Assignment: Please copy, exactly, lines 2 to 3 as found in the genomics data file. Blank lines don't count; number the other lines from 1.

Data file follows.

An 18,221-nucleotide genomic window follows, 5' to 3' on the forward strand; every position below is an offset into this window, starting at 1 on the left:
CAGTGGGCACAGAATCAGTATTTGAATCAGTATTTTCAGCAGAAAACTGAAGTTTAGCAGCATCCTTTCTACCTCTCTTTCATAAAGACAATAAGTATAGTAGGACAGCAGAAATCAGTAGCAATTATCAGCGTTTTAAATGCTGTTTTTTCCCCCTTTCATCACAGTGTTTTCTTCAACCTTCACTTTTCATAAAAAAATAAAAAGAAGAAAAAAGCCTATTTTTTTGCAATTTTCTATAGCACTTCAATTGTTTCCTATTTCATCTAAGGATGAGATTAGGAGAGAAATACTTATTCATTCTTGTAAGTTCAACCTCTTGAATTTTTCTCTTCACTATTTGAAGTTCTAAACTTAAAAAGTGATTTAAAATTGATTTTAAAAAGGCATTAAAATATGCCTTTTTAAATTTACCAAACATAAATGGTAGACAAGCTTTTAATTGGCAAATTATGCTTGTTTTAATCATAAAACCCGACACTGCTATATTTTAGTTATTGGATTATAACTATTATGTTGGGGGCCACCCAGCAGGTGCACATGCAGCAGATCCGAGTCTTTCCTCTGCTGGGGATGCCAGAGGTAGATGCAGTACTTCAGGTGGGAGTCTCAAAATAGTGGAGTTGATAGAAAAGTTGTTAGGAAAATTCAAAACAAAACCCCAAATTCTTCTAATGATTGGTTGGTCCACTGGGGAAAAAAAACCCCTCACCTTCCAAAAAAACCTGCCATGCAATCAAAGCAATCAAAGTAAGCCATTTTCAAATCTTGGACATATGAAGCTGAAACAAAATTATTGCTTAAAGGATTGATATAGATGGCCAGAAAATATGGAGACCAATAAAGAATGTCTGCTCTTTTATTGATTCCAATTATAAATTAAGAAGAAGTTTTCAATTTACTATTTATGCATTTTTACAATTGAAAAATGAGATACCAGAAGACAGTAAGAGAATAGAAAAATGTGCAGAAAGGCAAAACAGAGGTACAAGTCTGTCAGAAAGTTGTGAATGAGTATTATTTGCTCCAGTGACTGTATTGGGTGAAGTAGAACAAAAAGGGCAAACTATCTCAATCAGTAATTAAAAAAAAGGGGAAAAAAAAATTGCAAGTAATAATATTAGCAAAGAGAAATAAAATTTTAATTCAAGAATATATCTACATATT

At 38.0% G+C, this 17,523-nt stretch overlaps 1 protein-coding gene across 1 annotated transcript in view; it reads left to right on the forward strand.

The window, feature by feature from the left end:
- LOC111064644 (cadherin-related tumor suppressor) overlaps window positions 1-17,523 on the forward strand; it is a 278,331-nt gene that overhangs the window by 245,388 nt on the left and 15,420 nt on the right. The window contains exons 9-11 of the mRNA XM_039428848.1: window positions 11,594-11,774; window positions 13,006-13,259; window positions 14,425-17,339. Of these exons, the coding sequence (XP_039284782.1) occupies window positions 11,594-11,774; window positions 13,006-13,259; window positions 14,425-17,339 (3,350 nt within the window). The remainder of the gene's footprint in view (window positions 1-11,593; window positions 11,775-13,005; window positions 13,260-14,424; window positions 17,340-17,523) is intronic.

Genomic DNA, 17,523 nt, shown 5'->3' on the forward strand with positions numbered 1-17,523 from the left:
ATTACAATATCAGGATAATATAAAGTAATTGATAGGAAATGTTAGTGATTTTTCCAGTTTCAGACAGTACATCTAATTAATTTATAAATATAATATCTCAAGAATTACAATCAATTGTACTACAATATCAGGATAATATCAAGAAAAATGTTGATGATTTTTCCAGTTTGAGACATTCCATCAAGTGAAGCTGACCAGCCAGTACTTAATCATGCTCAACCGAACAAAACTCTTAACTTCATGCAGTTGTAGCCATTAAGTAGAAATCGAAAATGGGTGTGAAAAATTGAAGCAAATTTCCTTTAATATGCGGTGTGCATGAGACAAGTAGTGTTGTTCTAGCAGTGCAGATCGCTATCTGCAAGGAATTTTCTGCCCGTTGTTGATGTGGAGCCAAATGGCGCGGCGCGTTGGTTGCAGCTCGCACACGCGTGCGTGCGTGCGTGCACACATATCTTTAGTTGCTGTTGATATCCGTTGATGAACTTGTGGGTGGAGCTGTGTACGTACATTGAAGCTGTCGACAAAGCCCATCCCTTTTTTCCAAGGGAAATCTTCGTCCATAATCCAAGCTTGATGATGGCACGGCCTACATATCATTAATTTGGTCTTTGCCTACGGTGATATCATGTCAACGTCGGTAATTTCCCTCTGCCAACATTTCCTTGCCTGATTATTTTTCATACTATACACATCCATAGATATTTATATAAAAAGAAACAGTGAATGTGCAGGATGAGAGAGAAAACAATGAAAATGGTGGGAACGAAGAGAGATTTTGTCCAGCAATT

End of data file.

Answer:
CAGTGGGCACAGAATCAGTATTTGAATCAGTATTTTCAGCAGAAAACTGAAGTTTAGCAGCATCCTTTCTACCTCTCTTTCATAAAGACAATAAGTATAGTAGGACAGCAGAAATCAGTAGCAATTATCAGCGTTTTAAATGCTGTTTTTTCCCCCTTTCATCACAGTGTTTTCTTCAACCTTCACTTTTCATAAAAAAATAAAAAGAAGAAAAAAGCCTATTTTTTTGCAATTTTCTATAGCACTTCAATTGTTTCCTATTTCATCTAAGGATGAGATTAGGAGAGAAATACTTATTCATTCTTGTAAGTTCAACCTCTTGAATTTTTCTCTTCACTATTTGAAGTTCTAAACTTAAAAAGTGATTTAAAATTGATTTTAAAAAGGCATTAAAATATGCCTTTTTAAATTTACCAAACATAAATGGTAGACAAGCTTTTAATTGGCAAATTATGCTTGTTTTAATCATAAAACCCGACACTGCTATATTTTAGTTATTGGATTATAACTATTATGTTGGGGGCCACCCAGCAGGTGCACATGCAGCAGATCCGAGTCTTTCCTCTGCTGGGGATGCCAGAGGTAGATGCAGTACTTCAGGTGGGAGTCTCAAAATAGTGGAGTTGATAGAAAAGTTGTTAGGAAAATTCAAAACAAAACCCCAAATTCTTCTAATGATTGGTTGGTCCACTGGGGAAAAAAAACCCCTCACCTTCCAAAAAAACCTGCCATGCAATCAAAGCAATCAAAGTAAGCCATTTTCAAATCTTGGACATATGAAGCTGAAACAAAATTATTGCTTAAAGGATTGATATAGATGGCCAGAAAATATGGAGACCAATAAAGAATGTCTGCTCTTTTATTGATTCCAATTATAAATTAAGAAGAAGTTTTCAATTTACTATTTATGCATTTTTACAATTGAAAAATGAGATACCAGAAGACAGTAAGAGAATAGAAAAATGTGCAGAAAGGCAAAACAGAGGTACAAGTCTGTCAGAAAGTTGTGAATGAGTATTATTTGCTCCAGTGACTGTATTGGGTGAAGTAGAACAAAAAGGGCAAACTATCTCAATCAGTAATTAAAAAAAAGGGGAAAAAAAAATTGCAAGTAATAATATTAGCAAAGAGAAATAAAATTTTAATTCAAGAATATATCTACATATT

At 38.0% G+C, this 17,523-nt stretch overlaps 1 protein-coding gene across 1 annotated transcript in view; it reads left to right on the forward strand.